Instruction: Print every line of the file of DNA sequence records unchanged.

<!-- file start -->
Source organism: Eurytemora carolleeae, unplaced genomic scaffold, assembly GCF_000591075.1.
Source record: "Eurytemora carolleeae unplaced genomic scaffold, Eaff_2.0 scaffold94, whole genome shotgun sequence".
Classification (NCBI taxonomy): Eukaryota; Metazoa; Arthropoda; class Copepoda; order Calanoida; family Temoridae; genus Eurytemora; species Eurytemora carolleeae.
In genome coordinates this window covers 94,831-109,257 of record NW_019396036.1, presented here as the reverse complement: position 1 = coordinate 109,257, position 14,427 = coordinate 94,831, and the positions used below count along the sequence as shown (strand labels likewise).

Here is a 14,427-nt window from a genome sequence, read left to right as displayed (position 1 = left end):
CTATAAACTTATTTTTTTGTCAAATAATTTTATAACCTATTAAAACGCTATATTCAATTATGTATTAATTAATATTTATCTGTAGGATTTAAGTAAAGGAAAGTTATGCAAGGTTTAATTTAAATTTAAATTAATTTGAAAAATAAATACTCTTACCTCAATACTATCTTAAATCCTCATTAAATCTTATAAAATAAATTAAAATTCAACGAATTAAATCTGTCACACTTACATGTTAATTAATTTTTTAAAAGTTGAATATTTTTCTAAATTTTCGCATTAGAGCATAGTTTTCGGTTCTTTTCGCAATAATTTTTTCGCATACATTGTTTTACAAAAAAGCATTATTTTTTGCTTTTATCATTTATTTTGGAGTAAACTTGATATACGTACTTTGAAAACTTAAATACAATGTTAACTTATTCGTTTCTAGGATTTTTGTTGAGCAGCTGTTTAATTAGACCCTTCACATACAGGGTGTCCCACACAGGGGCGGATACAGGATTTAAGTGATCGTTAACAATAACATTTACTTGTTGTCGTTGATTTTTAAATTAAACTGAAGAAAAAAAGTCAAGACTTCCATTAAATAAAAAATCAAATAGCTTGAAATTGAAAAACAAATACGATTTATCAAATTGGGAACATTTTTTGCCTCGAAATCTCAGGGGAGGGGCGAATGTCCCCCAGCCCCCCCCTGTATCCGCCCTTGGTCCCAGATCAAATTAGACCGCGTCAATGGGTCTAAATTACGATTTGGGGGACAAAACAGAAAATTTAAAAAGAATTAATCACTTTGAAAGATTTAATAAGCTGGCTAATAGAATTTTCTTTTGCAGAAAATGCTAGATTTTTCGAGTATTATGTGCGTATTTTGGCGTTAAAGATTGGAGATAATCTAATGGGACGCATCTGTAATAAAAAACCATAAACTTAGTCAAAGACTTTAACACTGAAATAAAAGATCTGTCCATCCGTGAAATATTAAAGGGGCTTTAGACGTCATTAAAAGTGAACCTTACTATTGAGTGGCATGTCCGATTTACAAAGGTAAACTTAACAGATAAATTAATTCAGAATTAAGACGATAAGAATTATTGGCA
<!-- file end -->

Source organism: Eurytemora carolleeae, unplaced genomic scaffold, assembly GCF_000591075.1.
Source record: "Eurytemora carolleeae unplaced genomic scaffold, Eaff_2.0 scaffold94, whole genome shotgun sequence".
Classification (NCBI taxonomy): Eukaryota; Metazoa; Arthropoda; class Copepoda; order Calanoida; family Temoridae; genus Eurytemora; species Eurytemora carolleeae.
In genome coordinates this window covers 94,831-109,257 of record NW_019396036.1, presented here as the reverse complement: position 1 = coordinate 109,257, position 14,427 = coordinate 94,831, and the positions used below count along the sequence as shown (strand labels likewise).

Here is a 14,427-nt window from a genome sequence, read left to right as displayed (position 1 = left end):
CTATAAACTTATTTTTTTGTCAAATAATTTTATAACCTATTAAAACGCTATATTCAATTATGTATTAATTAATATTTATCTGTAGGATTTAAGTAAAGGAAAGTTATGCAAGGTTTAATTTAAATTTAAATTAATTTGAAAAATAAATACTCTTACCTCAATACTATCTTAAATCCTCATTAAATCTTATAAAATAAATTAAAATTCAACGAATTAAATCTGTCACACTTACATGTTAATTAATTTTTTAAAAGTTGAATATTTTTCTAAATTTTCGCATTAGAGCATAGTTTTCGGTTCTTTTCGCAATAATTTTTTCGCATACATTGTTTTACAAAAAAGCATTATTTTTTGCTTTTATCATTTATTTTGGAGTAAACTTGATATACGTACTTTGAAAACTTAAATACAATGTTAACTTATTCGTTTCTAGGATTTTTGTTGAGCAGCTGTTTAATTAGACCCTTCACATACAGGGTGTCCCACACAGGGGCGGATACAGGATTTAAGTGATCGTTAACAATAACATTTACTTGTTGTCGTTGATTTTTAAATTAAACTGAAGAAAAAAAGTCAAGACTTCCATTAAATAAAAAATCAAATAGCTTGAAATTGAAAAACAAATACGATTTATCAAATTGGGAACATTTTTTGCCTCGAAATCTCAGGGGAGGGGCGAATGTCCCCCAGCCCCCCCCTGTATCCGCCCTTGGTCCCAGATCAAATTAGACCGCGTCAATGGGTCTAAATTACGATTTGGGGGACAAAACAGAAAATTTAAAAAGAATTAATCACTTTGAAAGATTTAATAAGCTGGCTAATAGAATTTTCTTTTGCAGAAAATGCTAGATTTTTCGAGTATTATGTGCGTATTTTGGCGTTAAAGATTGGAGATAATCTAATGGGACGCATCTGTAATAAAAAACCATAAACTTAGTCAAAGACTTTAACACTGAAATAAAAGATCTGTCCATCCGTGAAATATTAAAGGGGCTTTAGACGTCATTAAAAGTGAACCTTACTATTGAGTGGCATGTCCGATTTACAAAGGTAAACTTAACAGATAAATTAATTCAGAATTAAGACGATAAGAATTATTGGCA